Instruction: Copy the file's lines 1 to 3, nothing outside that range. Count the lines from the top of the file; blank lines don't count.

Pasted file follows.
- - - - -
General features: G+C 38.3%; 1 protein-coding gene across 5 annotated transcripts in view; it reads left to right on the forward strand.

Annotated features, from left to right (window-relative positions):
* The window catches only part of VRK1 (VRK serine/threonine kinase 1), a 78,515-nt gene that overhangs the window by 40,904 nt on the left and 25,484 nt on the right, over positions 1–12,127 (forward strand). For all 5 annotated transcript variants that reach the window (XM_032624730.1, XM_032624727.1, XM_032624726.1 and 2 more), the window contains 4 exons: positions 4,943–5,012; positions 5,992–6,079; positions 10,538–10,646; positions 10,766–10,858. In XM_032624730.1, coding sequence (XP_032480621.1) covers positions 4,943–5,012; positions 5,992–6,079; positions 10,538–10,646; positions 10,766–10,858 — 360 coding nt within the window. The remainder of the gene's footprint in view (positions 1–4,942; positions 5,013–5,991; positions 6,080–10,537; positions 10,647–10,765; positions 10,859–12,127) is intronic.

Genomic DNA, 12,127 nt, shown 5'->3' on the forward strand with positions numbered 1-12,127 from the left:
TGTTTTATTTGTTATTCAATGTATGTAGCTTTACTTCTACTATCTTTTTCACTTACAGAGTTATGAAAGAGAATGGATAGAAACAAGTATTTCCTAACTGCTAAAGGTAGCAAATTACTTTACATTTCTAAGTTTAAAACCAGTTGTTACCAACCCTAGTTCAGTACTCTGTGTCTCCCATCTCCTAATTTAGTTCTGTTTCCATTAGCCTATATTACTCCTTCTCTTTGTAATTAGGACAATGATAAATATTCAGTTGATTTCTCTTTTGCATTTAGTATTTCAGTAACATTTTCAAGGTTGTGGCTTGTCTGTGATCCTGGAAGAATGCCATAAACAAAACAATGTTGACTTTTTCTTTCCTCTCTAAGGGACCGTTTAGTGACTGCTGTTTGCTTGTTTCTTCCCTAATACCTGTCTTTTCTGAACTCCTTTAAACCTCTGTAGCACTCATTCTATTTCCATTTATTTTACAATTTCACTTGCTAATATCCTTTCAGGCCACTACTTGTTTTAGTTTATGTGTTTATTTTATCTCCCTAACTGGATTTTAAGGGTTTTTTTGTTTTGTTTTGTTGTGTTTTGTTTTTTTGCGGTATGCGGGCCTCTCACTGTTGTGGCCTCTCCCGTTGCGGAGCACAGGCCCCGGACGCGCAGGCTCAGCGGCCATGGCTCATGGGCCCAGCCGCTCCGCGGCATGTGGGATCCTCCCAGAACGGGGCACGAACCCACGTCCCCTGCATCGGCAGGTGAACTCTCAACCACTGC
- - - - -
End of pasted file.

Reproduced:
General features: G+C 38.3%; 1 protein-coding gene across 5 annotated transcripts in view; it reads left to right on the forward strand.

Annotated features, from left to right (window-relative positions):
* The window catches only part of VRK1 (VRK serine/threonine kinase 1), a 78,515-nt gene that overhangs the window by 40,904 nt on the left and 25,484 nt on the right, over positions 1–12,127 (forward strand). For all 5 annotated transcript variants that reach the window (XM_032624730.1, XM_032624727.1, XM_032624726.1 and 2 more), the window contains 4 exons: positions 4,943–5,012; positions 5,992–6,079; positions 10,538–10,646; positions 10,766–10,858. In XM_032624730.1, coding sequence (XP_032480621.1) covers positions 4,943–5,012; positions 5,992–6,079; positions 10,538–10,646; positions 10,766–10,858 — 360 coding nt within the window. The remainder of the gene's footprint in view (positions 1–4,942; positions 5,013–5,991; positions 6,080–10,537; positions 10,647–10,765; positions 10,859–12,127) is intronic.